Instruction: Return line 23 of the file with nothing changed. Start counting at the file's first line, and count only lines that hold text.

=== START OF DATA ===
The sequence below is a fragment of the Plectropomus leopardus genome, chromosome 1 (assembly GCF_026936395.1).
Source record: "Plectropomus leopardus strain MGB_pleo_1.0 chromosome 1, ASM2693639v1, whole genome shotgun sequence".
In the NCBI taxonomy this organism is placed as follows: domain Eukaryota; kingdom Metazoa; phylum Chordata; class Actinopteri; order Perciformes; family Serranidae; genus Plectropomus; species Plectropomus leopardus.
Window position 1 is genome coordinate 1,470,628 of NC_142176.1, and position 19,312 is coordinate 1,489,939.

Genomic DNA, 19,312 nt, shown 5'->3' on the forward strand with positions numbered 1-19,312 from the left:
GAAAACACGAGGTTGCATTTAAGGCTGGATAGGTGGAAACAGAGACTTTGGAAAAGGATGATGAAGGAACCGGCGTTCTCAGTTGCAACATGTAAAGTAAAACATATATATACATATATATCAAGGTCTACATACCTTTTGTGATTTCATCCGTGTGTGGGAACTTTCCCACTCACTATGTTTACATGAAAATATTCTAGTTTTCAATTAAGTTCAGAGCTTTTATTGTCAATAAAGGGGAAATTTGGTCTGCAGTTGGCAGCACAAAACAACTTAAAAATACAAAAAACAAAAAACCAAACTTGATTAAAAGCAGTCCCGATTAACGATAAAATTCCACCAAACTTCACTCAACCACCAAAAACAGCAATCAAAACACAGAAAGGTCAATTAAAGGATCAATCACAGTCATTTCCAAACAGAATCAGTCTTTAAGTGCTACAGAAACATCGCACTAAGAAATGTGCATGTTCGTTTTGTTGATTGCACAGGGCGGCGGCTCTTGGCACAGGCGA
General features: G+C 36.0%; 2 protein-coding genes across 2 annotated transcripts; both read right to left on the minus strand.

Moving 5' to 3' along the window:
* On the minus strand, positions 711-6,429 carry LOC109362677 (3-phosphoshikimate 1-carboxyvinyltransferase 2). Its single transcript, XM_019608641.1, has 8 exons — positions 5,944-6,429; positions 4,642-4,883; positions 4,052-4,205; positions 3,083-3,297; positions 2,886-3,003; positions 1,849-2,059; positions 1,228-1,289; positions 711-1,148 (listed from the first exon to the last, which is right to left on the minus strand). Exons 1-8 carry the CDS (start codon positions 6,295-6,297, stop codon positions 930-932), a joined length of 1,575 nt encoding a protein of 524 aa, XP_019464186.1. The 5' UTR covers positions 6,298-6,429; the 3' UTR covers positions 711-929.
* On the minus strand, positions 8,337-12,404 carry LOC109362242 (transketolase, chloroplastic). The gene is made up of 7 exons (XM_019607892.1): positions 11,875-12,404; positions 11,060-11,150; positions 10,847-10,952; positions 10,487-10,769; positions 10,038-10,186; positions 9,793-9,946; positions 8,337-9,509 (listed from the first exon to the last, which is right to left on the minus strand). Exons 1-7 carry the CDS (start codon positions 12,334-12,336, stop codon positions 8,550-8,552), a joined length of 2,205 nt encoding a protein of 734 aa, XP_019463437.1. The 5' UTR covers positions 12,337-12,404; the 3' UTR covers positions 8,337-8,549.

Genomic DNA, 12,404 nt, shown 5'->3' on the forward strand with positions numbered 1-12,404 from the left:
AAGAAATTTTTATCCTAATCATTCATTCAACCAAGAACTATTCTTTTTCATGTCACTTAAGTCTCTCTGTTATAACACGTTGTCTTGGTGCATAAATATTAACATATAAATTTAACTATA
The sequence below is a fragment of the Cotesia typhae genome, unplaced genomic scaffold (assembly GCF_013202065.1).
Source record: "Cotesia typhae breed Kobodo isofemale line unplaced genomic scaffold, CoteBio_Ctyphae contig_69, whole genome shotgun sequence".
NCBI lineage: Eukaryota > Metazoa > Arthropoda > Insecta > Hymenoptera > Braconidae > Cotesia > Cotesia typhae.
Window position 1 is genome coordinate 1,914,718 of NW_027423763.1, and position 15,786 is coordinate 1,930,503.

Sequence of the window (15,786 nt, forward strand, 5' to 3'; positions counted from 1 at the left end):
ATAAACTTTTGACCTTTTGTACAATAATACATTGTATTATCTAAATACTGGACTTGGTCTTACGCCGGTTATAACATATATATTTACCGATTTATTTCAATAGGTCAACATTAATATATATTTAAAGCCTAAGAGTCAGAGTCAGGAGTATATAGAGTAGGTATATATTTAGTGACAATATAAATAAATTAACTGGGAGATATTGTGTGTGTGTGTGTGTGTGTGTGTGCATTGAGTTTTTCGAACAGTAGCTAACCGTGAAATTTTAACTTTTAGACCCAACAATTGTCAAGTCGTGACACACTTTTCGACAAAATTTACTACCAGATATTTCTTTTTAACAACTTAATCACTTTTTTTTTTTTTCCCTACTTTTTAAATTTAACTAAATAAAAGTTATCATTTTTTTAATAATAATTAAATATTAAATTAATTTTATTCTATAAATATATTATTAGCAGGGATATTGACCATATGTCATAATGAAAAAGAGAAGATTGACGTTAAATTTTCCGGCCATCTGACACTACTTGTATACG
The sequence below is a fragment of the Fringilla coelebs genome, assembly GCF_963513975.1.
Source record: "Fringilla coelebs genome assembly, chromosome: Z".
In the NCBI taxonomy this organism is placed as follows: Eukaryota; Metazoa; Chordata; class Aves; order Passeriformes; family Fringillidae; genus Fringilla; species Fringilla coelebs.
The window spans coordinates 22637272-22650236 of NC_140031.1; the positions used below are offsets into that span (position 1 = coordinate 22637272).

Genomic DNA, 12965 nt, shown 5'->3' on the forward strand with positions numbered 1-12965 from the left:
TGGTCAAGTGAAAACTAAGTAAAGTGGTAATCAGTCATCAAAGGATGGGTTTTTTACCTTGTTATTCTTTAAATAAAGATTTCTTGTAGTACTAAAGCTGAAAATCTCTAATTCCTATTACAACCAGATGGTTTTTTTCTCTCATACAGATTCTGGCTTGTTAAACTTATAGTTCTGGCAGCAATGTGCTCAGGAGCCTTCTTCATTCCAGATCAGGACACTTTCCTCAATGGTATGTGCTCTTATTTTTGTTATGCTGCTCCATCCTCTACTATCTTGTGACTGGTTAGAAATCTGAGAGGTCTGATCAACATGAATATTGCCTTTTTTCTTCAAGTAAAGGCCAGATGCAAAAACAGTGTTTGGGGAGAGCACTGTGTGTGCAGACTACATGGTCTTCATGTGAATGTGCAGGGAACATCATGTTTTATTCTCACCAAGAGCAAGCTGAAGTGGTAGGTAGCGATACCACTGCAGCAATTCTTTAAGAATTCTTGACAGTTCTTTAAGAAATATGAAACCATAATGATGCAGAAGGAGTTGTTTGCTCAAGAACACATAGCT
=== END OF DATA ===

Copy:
Genomic DNA, 12965 nt, shown 5'->3' on the forward strand with positions numbered 1-12965 from the left: